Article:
S u m m a r y :
Cold air temperatures might be an external trigger for heart attacks, suggests a new study presented today, August 30, at European Society of Cardiology Congress.
“Nothing burns like the cold”. Apparently, (one of the characters of) George R.R. Martin was right. Cold air temperatures might be freezing hearts—according to the new study, winter might be associated with an increasing trend of heart attacks: the daily average number of such cases are significantly higher during colder days than when it is warmer. The findings encompass data collected over a period of 16 years, entailing over 280,000 patients.
Fewer Heart Attacks in Summer
The incidence of heart attacks declines in summer and peaks during winter, constituting a seasonal variation in their occurrence, explains study first author Dr Momam A. Mohammad from Lund University, Skane University Hospital, Lund, Sweden. The cause behind this link remains unclear though; it might be anything associated with winter, from the colder temperatures to the behavioural changes.
Mohammad and his team, led by Prof David Erlinge, aimed at understanding the connections between heart attack occurrence and weather conditions, the latter including variables like air temperature, sunshine duration, precipitation, and air pressure.
The Heart Does Not Like the Cold
Mohammad and his colleagues studied data from the Swedish myocardial infarction registry (SWEDEHEART) that documented heart attacks treated from January 1998 to December 2013. Together with this, the specific weather conditions during which the heart attacks happened were recorded from the Swedish Meteorological and Hydrological Institute (SMHI).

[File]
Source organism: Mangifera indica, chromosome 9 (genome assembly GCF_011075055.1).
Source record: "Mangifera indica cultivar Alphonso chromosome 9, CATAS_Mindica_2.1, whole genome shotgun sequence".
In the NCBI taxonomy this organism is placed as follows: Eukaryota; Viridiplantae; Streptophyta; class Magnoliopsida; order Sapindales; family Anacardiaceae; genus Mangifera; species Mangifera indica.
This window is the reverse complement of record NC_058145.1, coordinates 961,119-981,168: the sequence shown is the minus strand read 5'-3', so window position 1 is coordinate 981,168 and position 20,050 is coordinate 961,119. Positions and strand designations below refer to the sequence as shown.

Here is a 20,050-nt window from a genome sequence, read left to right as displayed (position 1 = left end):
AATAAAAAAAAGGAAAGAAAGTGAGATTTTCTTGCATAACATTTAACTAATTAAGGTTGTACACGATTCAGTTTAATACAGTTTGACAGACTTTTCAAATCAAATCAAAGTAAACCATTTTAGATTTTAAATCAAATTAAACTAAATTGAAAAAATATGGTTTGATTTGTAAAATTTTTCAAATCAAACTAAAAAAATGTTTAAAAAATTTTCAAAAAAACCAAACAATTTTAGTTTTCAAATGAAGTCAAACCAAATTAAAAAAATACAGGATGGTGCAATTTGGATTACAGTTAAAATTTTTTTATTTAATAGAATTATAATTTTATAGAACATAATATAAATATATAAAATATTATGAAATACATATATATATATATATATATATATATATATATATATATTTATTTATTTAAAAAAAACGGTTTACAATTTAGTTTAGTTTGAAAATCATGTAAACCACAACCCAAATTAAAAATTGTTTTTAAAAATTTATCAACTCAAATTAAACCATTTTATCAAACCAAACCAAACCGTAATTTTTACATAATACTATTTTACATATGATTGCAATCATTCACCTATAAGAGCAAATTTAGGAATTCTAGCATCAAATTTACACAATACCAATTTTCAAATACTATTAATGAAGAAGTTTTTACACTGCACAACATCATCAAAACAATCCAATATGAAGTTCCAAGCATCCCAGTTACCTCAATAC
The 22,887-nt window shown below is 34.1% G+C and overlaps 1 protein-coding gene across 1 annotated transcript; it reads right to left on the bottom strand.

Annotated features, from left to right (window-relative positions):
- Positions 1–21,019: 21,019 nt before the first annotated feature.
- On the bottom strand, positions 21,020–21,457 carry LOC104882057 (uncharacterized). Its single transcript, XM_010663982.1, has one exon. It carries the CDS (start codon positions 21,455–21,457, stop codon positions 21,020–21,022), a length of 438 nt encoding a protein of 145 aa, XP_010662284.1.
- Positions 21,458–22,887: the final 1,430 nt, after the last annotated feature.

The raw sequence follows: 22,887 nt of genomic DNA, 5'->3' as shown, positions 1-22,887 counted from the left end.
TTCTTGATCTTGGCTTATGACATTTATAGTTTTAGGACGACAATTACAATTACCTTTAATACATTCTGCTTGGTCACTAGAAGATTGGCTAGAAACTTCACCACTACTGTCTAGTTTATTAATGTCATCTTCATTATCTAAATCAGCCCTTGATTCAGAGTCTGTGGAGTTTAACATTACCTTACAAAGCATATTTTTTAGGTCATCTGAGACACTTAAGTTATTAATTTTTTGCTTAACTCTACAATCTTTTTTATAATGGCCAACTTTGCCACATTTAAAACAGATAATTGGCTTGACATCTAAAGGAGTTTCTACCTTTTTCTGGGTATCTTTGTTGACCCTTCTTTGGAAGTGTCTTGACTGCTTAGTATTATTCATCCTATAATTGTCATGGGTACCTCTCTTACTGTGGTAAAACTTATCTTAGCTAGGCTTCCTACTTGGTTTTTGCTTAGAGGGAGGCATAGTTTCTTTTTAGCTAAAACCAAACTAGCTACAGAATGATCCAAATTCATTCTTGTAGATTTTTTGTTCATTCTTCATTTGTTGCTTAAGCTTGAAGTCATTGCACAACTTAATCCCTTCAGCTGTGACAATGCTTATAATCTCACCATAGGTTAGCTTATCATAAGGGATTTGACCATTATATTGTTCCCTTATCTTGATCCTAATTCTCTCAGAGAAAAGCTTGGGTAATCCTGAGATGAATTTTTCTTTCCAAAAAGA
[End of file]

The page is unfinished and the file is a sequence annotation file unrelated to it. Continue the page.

The findings show that the average number of heart attacks per day was much greater when the temperatures were colder. This link was seen throughout the different healthcare regions from which the data was collected. According to the researchers, this meant that 4 more heart attacks would happen daily in Sweden when the average daily temperature was under 0 °C than when it was over 10 °C. Another correlation entails other weather aspects: heart attacks would be more frequent during days of higher wind velocities, limited sunshine duration, and higher air humidity. Again, this association was found to be consistent throughout the different subgroups.
“Our results consistently showed a higher occurrence of heart attacks in sub-zero temperatures. The findings were the same across a large range of patient subgroups, and at national as well as regional levels, suggesting that air temperature is a trigger for heart attack,” says Dr Mohammad.
If You’re Healthy, Does the Cold Bother Your Heart?
One of the explanations of the link between heart attacks and cold temperatures is that cold causes the constriction of surface blood vessels resulting in decreased heat conducted throughout the skin. This, then, increases blood pressure in arteries, heart rate, and responses like shivering might also be generated. All of this increase metabolism, in turn increasing body temperature. While these are normal mechanisms, people with blocked coronary arteries know a different story: the reactions might lead to heart attacks in their cases, says Dr Mohammad.
However, he does add that other factors might have also been at play.
“Respiratory tract infections and influenza are known risk factors for heart attack that have a clear seasonal variation. In addition, seasonal-dependent behaviours such as reduced physical activity and dietary changes could play a role in the increased occurrence of heart attack during colder weather.”